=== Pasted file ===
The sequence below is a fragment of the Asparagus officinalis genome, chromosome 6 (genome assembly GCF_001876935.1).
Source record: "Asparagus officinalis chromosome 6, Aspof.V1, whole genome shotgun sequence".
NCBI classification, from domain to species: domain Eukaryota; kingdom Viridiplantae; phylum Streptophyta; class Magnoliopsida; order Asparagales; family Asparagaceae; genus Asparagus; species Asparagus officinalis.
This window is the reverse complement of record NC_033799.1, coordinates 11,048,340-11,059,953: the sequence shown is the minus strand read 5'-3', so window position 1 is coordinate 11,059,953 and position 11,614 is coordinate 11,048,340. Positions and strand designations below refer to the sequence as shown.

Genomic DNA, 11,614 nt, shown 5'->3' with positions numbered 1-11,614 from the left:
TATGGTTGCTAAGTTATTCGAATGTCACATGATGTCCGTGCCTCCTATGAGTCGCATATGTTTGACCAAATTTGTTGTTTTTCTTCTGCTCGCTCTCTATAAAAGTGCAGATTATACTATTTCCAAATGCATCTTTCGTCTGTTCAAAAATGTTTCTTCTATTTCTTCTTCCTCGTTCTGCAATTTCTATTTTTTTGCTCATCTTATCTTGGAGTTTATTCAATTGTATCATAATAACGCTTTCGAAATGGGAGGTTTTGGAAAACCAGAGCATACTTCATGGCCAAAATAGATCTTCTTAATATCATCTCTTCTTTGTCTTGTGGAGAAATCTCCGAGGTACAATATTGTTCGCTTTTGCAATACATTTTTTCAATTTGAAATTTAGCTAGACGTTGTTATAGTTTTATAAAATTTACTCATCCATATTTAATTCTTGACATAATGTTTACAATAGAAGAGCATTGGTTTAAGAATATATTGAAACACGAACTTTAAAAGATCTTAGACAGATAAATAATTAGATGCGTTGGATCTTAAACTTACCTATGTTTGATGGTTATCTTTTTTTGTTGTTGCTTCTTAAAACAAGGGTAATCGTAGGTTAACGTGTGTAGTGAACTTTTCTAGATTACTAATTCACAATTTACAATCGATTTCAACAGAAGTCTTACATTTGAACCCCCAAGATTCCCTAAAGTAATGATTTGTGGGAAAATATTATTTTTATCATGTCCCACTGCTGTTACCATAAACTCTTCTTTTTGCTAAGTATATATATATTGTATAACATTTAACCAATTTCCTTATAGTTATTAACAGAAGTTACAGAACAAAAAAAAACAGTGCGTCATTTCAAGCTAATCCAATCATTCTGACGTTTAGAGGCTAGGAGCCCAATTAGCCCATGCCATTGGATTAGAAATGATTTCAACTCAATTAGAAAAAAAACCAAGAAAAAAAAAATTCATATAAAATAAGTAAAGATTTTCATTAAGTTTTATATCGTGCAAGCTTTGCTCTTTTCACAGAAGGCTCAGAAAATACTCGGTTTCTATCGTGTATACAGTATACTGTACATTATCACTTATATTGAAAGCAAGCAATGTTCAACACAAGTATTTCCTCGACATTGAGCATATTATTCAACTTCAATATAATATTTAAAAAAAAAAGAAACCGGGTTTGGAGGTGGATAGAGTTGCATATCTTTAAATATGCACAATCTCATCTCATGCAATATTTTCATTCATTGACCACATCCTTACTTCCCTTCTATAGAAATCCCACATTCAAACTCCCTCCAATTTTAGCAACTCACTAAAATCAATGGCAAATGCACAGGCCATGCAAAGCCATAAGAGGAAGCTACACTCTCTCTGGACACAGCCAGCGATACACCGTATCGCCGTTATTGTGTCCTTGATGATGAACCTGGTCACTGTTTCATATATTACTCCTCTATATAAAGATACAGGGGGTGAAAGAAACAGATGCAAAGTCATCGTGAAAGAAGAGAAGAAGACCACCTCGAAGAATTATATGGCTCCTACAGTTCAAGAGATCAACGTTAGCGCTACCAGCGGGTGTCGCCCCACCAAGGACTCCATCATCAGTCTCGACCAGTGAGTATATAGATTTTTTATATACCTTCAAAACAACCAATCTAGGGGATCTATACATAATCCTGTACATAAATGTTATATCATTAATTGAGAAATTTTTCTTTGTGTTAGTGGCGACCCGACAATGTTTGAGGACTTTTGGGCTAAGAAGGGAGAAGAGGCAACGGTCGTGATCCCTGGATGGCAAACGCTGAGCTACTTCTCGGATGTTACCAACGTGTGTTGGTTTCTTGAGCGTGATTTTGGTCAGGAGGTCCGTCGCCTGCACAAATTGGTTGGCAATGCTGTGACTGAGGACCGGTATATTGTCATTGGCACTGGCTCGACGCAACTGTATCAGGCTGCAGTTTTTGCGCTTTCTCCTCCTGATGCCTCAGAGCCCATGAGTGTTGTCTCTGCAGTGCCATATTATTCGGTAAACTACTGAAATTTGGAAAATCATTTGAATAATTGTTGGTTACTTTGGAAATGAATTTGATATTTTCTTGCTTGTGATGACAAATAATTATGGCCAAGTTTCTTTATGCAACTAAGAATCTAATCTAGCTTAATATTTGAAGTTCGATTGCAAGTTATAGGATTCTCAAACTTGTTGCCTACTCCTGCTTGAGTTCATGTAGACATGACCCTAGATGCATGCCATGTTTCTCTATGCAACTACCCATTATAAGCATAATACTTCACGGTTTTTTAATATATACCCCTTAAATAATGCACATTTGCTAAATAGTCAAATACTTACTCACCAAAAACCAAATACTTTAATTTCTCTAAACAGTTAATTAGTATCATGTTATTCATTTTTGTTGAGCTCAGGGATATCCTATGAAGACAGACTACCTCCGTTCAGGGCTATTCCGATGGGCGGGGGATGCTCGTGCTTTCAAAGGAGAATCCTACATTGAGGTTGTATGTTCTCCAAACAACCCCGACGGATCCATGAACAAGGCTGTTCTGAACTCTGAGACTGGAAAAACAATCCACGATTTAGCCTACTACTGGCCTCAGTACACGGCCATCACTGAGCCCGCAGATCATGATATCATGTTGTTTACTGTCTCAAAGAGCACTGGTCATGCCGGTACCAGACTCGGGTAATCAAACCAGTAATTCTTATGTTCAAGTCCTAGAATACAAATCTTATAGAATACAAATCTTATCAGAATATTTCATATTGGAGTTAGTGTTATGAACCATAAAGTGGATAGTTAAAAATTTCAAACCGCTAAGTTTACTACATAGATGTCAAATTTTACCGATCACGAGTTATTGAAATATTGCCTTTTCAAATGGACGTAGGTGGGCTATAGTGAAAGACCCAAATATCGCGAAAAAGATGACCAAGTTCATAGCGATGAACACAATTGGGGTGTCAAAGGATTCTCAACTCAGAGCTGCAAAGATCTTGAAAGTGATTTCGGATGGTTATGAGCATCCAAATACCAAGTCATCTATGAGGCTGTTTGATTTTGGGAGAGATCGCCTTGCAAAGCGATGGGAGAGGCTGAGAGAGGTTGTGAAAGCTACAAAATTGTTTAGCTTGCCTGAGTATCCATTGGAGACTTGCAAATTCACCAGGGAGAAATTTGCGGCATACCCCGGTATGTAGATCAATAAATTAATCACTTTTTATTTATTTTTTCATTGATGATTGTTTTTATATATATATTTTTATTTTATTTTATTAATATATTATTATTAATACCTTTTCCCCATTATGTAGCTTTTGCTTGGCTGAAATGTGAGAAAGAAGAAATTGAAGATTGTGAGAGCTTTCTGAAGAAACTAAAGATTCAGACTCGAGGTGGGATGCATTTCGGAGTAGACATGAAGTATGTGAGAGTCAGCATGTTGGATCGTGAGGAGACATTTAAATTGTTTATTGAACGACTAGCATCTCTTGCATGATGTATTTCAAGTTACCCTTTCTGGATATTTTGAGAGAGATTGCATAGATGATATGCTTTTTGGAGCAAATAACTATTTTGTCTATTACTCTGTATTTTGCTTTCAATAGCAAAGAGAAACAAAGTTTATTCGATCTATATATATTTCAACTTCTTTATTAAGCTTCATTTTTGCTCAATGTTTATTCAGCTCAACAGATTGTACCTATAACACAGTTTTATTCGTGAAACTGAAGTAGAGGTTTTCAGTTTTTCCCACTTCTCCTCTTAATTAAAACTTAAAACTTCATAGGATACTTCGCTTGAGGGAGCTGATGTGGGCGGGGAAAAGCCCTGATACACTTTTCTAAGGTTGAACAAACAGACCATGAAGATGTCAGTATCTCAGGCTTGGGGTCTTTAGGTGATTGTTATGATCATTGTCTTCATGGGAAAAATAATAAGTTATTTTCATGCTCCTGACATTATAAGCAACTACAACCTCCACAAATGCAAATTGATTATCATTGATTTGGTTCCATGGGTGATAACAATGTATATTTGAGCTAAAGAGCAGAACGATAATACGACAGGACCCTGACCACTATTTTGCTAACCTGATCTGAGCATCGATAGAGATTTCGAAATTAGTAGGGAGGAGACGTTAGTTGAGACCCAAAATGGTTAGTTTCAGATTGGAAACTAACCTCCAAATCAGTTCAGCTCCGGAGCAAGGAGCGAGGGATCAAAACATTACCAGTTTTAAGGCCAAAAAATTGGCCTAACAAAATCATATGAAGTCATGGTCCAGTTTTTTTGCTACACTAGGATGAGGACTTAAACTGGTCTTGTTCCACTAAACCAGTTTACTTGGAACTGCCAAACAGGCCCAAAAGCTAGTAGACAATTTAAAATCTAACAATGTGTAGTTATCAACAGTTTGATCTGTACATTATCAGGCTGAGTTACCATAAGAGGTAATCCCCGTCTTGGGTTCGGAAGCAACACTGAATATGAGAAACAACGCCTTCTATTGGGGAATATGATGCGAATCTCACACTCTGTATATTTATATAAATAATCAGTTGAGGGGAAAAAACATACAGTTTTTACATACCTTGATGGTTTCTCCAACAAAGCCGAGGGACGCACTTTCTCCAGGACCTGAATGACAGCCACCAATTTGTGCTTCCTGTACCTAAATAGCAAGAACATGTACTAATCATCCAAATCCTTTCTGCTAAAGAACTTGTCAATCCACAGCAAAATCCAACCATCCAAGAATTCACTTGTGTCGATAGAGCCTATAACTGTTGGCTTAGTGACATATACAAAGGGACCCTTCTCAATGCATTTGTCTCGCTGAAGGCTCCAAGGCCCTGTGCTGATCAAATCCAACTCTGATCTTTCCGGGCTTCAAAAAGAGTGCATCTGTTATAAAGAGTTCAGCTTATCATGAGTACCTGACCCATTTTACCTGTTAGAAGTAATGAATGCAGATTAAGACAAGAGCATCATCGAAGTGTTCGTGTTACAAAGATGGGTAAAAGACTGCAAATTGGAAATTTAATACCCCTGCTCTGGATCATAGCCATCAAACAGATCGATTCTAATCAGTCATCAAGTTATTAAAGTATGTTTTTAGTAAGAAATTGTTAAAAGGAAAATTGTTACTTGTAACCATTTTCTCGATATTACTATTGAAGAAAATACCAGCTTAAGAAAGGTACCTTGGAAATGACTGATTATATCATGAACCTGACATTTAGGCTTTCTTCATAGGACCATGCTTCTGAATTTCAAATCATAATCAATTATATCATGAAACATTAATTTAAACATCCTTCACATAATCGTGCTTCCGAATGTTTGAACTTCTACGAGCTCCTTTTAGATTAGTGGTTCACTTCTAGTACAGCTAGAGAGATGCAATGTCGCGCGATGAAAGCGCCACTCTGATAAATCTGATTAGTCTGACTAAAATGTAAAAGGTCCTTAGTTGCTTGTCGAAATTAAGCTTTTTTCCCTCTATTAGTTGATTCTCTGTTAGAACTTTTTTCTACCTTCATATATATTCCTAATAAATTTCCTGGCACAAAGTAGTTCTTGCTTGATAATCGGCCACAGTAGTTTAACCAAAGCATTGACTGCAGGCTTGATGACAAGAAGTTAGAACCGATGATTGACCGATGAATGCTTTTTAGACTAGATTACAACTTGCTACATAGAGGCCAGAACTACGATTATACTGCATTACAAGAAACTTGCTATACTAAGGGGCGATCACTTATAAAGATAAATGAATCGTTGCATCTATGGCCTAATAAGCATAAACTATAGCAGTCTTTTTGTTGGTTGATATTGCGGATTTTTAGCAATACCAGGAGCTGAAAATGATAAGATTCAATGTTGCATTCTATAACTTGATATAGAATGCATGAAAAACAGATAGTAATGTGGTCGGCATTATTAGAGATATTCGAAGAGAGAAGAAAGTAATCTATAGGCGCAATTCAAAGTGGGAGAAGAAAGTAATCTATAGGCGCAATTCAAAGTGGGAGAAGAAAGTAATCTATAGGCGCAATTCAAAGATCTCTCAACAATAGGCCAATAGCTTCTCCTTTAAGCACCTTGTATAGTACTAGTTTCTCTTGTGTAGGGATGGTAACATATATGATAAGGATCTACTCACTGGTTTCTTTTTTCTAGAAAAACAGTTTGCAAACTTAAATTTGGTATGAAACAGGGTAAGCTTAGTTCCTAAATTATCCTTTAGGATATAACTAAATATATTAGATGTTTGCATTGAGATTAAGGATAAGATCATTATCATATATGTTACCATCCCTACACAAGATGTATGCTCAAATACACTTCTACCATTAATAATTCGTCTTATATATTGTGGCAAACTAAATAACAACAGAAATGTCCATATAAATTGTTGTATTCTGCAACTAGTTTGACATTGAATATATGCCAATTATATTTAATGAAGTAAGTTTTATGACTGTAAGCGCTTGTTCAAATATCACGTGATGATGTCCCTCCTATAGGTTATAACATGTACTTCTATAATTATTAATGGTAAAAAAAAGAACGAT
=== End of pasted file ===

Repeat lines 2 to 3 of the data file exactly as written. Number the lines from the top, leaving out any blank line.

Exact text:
Source record: "Asparagus officinalis chromosome 6, Aspof.V1, whole genome shotgun sequence".
NCBI classification, from domain to species: domain Eukaryota; kingdom Viridiplantae; phylum Streptophyta; class Magnoliopsida; order Asparagales; family Asparagaceae; genus Asparagus; species Asparagus officinalis.